The 7 Intellectual Virtues: Helpful Tools for Thinking Well
When we think of the words virtue or character, our minds usually go first to actionable morality. We think, for instance, of chivalry (say, a gentleman holding a door for a lady) or altruism (the willingness to give up personal pleasure to help someone else).
Philip E. Dow makes a good case, though, for virtue that extends beyond our actions. In his book Virtuous Minds: Intellectual Character Development, he lists and describes seven “intellectual virtues”—virtues that correlate to our mental habits—that are invaluable to thinking well. So, what are those seven virtues? And how can we apply them?
1. Intellectual Courage
We all admire the courageous: the mom who runs into a burning building to save her son, the spy who enters enemy territory on a dangerous mission, or the teenagers from The Boys who Challenged Hitler who used their talents to stand against the Nazi regime. The courageous press on despite their fear, and they stand firm in their allegiance to what is good.
In the intellectual realm, courage involves the determined pursuit of and resolute commitment to truth, even when that truth might hurt. Are we willing to stand up for our beliefs? Are we willing to ask hard questions? And are we willing to press on in our thinking, even if it threatens to shake the foundations of our worldview? The intellectually courageous will answer “yes.”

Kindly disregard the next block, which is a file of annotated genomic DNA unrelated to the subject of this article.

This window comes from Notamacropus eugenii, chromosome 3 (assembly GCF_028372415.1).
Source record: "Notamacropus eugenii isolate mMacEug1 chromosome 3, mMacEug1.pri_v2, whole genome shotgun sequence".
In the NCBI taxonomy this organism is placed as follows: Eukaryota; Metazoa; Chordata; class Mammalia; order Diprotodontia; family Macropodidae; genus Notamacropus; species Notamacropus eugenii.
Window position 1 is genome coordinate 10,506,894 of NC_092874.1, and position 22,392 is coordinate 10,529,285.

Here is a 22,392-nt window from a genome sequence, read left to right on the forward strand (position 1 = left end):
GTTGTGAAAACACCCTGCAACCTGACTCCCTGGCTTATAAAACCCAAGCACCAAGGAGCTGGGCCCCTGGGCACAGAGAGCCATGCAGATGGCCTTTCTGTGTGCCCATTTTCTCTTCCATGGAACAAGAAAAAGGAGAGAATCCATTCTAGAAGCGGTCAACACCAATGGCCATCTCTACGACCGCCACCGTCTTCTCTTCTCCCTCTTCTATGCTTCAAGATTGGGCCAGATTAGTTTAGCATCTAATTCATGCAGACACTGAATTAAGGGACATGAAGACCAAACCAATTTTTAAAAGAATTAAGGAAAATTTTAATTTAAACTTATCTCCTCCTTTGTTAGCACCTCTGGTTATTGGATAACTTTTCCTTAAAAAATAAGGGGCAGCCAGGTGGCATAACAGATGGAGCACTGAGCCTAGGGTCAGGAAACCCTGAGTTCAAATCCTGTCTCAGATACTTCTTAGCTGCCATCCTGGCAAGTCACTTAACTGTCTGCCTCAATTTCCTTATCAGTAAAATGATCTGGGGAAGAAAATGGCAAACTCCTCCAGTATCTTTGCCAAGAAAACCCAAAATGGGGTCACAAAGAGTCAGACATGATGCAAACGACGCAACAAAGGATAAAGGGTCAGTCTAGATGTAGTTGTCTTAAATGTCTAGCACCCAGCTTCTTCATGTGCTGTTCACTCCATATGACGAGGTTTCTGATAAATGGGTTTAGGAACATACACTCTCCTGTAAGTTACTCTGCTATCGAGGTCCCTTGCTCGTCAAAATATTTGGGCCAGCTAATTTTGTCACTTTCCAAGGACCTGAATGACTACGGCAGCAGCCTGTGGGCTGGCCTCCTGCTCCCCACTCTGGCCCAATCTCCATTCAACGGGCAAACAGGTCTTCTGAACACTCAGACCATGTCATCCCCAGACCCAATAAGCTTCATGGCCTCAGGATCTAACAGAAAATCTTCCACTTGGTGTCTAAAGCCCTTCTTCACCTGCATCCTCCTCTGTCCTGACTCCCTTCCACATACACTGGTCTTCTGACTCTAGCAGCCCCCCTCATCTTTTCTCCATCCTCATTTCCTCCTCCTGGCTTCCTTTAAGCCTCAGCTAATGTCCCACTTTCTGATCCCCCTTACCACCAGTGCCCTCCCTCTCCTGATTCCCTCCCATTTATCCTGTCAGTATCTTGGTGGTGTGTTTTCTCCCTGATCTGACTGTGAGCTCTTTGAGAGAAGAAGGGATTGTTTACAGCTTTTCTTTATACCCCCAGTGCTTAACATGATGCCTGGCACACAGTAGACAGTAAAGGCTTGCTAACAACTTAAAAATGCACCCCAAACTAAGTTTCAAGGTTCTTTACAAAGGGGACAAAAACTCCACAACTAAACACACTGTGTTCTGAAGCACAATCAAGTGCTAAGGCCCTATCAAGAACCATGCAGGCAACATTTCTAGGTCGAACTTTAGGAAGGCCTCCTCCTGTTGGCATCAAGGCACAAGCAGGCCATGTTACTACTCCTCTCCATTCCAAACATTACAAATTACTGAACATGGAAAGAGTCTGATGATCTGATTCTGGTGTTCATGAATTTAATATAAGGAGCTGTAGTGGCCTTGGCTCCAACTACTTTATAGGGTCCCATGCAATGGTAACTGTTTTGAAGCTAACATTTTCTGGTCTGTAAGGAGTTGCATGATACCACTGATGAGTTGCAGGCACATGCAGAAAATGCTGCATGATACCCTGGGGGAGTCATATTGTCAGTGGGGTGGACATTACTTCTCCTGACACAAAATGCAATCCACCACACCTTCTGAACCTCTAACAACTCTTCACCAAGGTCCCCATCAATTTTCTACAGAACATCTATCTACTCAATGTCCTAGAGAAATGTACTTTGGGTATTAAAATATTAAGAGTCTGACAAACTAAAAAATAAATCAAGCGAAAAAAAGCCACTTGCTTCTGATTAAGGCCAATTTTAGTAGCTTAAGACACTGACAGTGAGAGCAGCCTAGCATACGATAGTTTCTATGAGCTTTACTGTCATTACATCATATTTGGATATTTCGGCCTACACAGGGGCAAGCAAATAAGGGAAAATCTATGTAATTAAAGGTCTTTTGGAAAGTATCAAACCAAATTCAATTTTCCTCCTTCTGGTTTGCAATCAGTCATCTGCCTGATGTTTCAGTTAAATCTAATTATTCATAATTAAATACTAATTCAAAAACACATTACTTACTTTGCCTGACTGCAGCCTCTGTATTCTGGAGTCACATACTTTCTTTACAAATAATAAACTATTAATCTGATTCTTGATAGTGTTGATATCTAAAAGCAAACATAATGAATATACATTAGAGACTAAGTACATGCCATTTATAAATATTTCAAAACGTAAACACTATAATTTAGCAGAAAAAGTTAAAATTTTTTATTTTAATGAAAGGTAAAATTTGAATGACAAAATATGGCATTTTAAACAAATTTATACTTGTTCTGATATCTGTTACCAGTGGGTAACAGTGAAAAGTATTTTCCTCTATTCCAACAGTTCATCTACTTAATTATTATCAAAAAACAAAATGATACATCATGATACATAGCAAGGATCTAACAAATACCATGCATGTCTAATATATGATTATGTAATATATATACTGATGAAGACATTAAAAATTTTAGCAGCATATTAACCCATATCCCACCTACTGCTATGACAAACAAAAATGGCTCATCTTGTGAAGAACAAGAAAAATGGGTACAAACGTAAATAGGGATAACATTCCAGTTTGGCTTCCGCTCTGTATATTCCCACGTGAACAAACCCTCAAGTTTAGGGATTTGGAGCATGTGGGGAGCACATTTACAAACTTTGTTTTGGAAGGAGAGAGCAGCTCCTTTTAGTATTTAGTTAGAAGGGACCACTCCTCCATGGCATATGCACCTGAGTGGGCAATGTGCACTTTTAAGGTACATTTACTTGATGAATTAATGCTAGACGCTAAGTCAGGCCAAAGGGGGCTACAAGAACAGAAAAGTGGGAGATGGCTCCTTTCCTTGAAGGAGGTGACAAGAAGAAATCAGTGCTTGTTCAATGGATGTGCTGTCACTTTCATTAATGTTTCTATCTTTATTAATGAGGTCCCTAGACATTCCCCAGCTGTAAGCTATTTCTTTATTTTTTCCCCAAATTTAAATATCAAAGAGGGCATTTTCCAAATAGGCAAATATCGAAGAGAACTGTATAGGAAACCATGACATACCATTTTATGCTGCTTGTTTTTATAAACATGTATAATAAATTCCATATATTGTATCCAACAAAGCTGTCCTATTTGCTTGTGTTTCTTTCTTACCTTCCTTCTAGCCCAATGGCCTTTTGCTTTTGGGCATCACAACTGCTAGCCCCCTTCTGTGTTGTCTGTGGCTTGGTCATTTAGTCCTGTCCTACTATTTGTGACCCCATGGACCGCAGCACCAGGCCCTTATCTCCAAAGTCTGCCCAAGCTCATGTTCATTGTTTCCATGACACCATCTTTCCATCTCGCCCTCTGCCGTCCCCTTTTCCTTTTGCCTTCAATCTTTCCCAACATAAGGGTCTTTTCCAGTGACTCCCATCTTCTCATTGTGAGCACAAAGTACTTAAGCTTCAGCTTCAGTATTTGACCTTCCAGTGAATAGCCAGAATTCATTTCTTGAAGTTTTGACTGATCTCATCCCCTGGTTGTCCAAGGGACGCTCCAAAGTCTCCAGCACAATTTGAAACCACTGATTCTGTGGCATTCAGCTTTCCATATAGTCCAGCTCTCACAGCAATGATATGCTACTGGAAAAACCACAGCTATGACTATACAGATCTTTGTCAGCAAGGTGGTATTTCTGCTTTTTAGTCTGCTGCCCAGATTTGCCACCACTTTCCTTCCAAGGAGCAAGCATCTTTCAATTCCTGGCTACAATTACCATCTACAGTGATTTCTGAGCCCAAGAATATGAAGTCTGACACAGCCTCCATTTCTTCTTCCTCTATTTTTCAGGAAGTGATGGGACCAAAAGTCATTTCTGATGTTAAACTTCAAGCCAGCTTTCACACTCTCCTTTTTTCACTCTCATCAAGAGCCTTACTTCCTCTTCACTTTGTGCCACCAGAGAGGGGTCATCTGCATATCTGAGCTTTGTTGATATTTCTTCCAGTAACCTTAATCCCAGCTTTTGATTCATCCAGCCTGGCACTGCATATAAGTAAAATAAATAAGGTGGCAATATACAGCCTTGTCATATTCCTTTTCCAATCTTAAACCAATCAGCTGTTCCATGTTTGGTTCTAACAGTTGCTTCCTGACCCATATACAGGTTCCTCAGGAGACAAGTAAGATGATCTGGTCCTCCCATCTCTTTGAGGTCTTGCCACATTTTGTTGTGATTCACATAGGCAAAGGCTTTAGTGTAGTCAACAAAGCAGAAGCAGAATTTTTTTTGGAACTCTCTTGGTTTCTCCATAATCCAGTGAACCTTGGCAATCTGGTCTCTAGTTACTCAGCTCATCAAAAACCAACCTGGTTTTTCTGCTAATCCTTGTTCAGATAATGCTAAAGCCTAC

2. Intellectual Carefulness
Intellectual carefulness is the second of the intellectual virtues, and it refers to the need to be mentally precise, patient, and attentive. Good thinkers must pay attention to the details surrounding their intellectual pursuits, and they must be careful to examine every part of their thinking or argument.
Dow refers to several examples of intellectual carefulness being neglected, some of which had drastic consequences. A misattributed presidential quote ran the risk of damaging popular author David McCullough’s historical reputation, and a single omitted computer symbol caused the devastating crash of American spacecraft Mariner 1.
Though mistakes may not be intentional, they often reflect badly on the character of those who made them. “Intentional deception and intellectual carelessness both produce lies,” Dow says, “and people don’t trust liars.”
3. Intellectual Tenacity
Tenacity is one of my favorite words. It’s the noun form of the adjective tenacious, which means “persistent in maintaining, adhering to, or seeking something valued or desired.” Intellectually tenacious people are willing to keep going, even in the face of opposition.
We see examples of intellectual tenacity all around us. There’s the scientist who keeps experimenting after many failed attempts; the fiction writer who’s on draft 28 and still revising; and the philosophy researcher who crafts and recrafts his argument as new evidence comes to light. “Good things take time,” the saying goes, and the intellectually tenacious are willing to work long in their pursuit of truth.
4. Intellectual Fair-Mindedness
Dow points out three characteristics of an intellectually fair-minded person. First, they are open to evenhandedly weighing different opinions. Second, they try to see concepts or issues from their opponent’s point of view. And third, they place the truth above their own ideas. In this way, the intellectually fair-minded approach the world from an evenhanded perspective, making sure that they’re not so committed to their own thoughts that they don’t consider another’s.